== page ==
Airport, partners vie to be unmanned aircraft site

Jun. 16th, 2012
Joyce Lobeck

As the next epoch of air travel in pilotless craft gains momentum, two pieces of federal legislation have mandated six test ranges to integrate unmanned aircraft systems safely into the national airspace system. And the Yuma County Airport Authority believes this region would be perfect. To back up that belief, the governing body for the Yuma International Airport has put together a 100-page briefing detailing why this area should be considered by the Federal Aviation Administration for one of the sites. Currently, unmanned aircraft can be flown only in restricted airspace. The UAS test sites would have two customers: the FAA to gather data on how to integrate unmanned aircraft into national airspace and aircraft developers who will have their own test requirements. The military already is increasingly using unmanned aircraft. The ultimate goal is to develop them for commercial use as well, perhaps by such users as the Forest Service, agriculture and emergency services. Anchored by the airport’s Defense Contractors Complex (DCC), the Yuma International Airport and its partners already have the facilities, the technology, the security, the experience, the ranges and the successful business model in place to meet FAA’s criteria for a UAS test site, said Craig Williams, airport director. Partners include the airport, Yuma Proving Ground, Marine Corps Air Station Yuma, Rolle Field, Northern Arizona University-Yuma and Greater Yuma Economic Development Corp. Fort Huachuca, a leader in UAS training, has also been added to the proposal the Airport Authority is developing to present to the FAA. Together, the airport, YPG and MCAS have eight airfields and 10 runways that can be used for UAS testing in various settings and risk environments, depending on the needs of the developer, Williams said. The potential UAS sites here include six ranges at YPG, which already has the established technology to monitor and command the testing as well as a history of successful unmanned aircraft testing over the last several years. In addition, the Barry M. Goldwater Aerial Gunnery Range offers a large restricted airspace, and the Airport Authority recently completed a significant improvement project at Rolle Field. Williams noted that the Airport Authority has been committed to improving the airport to meet the evolving needs of the community and nation’s defense industry, including the F-35 Joint Strike Fighter — with the first aircraft scheduled to arrive at MCAS this fall. Since 2007, more than $20 million has been invested in a variety of projects at the airport. They include: • $2.5 million for the FedEx ramp • $3.5 million for Taxiway F • $3 million for the DCC ramp • $2.2 million for the hangar leased by NASA for a base for its Orion space capsule parachute system testing • $2 million for the new FedEx building • $10 million for the Customs and Border Protection Center • $5 for the Aviation Industrial Center at the DCC for which construction will start by fall • $10 million for improvements to the DCC apron is pending “All the required facilities are in place here,” Williams said. “We’re ahead of the curve.” That’s important, he noted, as the FAA won’t be funding any infrastructure improvements to the selected sites. Small aircraft drones have played a role in the military since World War II. In recent years, a number of unmanned aircraft have undergone testing at YPG from the Boeing A160 Hummingbird to the Northrop-Grumman Fire Scout, Shadow and Hunter. YPG’s restricted airspace covers miles of land far from any populated area ideal for testing unmanned aircraft in the early stages of development. And it has the most advanced testing technology and experience in the world. Meanwhile, MCAS, the largest Marine aviation base in the U.S., controls the airspace in a wide area around Yuma, air traffic control other sites would have to develop, Williams said. “We have the technical expertise and logistical support to help customers achieve their objectives,” he said. “I’m guessing the selection (of the test sites) will be made by December. On Jan. 1, we could be collecting data because we’re ready.”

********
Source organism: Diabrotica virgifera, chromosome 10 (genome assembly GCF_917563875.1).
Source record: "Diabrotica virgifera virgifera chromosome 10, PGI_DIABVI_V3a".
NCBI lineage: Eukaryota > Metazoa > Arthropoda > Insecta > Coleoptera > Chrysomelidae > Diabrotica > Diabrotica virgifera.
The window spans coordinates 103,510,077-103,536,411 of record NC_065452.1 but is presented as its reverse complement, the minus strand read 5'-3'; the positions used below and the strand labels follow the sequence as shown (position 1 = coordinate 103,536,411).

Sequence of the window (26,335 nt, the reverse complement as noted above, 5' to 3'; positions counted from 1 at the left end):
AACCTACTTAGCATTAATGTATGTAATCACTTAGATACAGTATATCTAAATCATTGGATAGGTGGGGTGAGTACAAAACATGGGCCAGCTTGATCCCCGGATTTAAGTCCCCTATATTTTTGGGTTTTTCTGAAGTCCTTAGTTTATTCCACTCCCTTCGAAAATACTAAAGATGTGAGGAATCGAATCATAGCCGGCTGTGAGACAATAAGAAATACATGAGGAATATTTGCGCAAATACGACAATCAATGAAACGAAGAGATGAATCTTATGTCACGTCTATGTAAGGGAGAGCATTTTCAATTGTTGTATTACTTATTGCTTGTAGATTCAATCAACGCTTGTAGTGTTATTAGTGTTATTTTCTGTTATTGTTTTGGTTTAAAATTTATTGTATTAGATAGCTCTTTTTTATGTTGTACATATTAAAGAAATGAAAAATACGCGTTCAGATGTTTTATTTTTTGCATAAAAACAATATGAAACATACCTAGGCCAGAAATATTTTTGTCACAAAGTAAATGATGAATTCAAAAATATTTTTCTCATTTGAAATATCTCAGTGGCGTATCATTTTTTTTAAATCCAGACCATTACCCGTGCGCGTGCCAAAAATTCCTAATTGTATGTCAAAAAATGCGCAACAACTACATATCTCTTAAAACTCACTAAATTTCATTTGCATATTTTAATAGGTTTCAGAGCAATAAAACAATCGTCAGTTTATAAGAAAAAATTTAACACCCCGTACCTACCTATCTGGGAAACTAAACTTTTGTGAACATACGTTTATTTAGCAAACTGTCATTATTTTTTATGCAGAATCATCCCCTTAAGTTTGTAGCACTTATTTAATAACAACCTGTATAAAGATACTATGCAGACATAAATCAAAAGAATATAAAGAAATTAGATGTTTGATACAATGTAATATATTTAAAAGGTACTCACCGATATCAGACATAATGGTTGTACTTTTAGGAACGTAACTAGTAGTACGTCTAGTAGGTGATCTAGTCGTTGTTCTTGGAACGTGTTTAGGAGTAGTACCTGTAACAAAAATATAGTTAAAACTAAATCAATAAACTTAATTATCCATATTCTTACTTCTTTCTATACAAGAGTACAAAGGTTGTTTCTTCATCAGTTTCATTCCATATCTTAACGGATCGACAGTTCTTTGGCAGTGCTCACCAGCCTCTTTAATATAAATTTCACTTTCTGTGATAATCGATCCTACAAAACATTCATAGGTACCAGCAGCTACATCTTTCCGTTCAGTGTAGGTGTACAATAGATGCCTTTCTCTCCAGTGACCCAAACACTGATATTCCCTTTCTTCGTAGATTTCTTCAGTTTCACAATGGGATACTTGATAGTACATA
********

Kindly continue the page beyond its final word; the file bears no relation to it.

Joyce  Lobeck
Sun Staff Writer
Yuma Sun
Jun. 16th, 2012